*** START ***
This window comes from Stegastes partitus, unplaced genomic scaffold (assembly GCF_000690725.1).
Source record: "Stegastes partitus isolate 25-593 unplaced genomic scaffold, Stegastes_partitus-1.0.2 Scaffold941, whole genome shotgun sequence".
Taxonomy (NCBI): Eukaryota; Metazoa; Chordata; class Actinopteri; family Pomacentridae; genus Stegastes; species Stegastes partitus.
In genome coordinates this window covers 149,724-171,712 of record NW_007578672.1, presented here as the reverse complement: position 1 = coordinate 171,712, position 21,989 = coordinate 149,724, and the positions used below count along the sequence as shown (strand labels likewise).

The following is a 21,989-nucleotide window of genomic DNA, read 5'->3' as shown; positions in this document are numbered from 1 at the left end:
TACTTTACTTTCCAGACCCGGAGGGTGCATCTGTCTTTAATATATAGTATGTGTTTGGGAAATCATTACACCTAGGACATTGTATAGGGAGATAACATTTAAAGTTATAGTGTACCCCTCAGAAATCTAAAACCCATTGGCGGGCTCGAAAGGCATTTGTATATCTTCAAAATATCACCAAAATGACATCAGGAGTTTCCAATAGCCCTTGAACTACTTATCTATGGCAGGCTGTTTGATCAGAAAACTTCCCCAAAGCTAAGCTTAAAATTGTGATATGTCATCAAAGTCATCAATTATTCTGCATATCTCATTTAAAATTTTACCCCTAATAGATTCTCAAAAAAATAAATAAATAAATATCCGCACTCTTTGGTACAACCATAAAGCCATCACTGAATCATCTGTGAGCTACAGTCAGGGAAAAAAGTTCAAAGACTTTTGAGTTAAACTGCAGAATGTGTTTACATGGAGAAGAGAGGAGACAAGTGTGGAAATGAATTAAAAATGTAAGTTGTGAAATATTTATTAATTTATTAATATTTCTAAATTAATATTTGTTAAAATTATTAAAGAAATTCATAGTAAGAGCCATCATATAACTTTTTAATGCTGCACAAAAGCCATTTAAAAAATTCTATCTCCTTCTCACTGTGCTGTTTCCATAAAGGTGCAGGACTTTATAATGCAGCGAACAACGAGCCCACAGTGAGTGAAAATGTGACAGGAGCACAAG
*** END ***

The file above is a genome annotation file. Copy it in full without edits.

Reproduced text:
This window comes from Stegastes partitus, unplaced genomic scaffold (assembly GCF_000690725.1).
Source record: "Stegastes partitus isolate 25-593 unplaced genomic scaffold, Stegastes_partitus-1.0.2 Scaffold941, whole genome shotgun sequence".
Taxonomy (NCBI): Eukaryota; Metazoa; Chordata; class Actinopteri; family Pomacentridae; genus Stegastes; species Stegastes partitus.
In genome coordinates this window covers 149,724-171,712 of record NW_007578672.1, presented here as the reverse complement: position 1 = coordinate 171,712, position 21,989 = coordinate 149,724, and the positions used below count along the sequence as shown (strand labels likewise).

The following is a 21,989-nucleotide window of genomic DNA, read 5'->3' as shown; positions in this document are numbered from 1 at the left end:
TACTTTACTTTCCAGACCCGGAGGGTGCATCTGTCTTTAATATATAGTATGTGTTTGGGAAATCATTACACCTAGGACATTGTATAGGGAGATAACATTTAAAGTTATAGTGTACCCCTCAGAAATCTAAAACCCATTGGCGGGCTCGAAAGGCATTTGTATATCTTCAAAATATCACCAAAATGACATCAGGAGTTTCCAATAGCCCTTGAACTACTTATCTATGGCAGGCTGTTTGATCAGAAAACTTCCCCAAAGCTAAGCTTAAAATTGTGATATGTCATCAAAGTCATCAATTATTCTGCATATCTCATTTAAAATTTTACCCCTAATAGATTCTCAAAAAAATAAATAAATAAATATCCGCACTCTTTGGTACAACCATAAAGCCATCACTGAATCATCTGTGAGCTACAGTCAGGGAAAAAAGTTCAAAGACTTTTGAGTTAAACTGCAGAATGTGTTTACATGGAGAAGAGAGGAGACAAGTGTGGAAATGAATTAAAAATGTAAGTTGTGAAATATTTATTAATTTATTAATATTTCTAAATTAATATTTGTTAAAATTATTAAAGAAATTCATAGTAAGAGCCATCATATAACTTTTTAATGCTGCACAAAAGCCATTTAAAAAATTCTATCTCCTTCTCACTGTGCTGTTTCCATAAAGGTGCAGGACTTTATAATGCAGCGAACAACGAGCCCACAGTGAGTGAAAATGTGACAGGAGCACAAG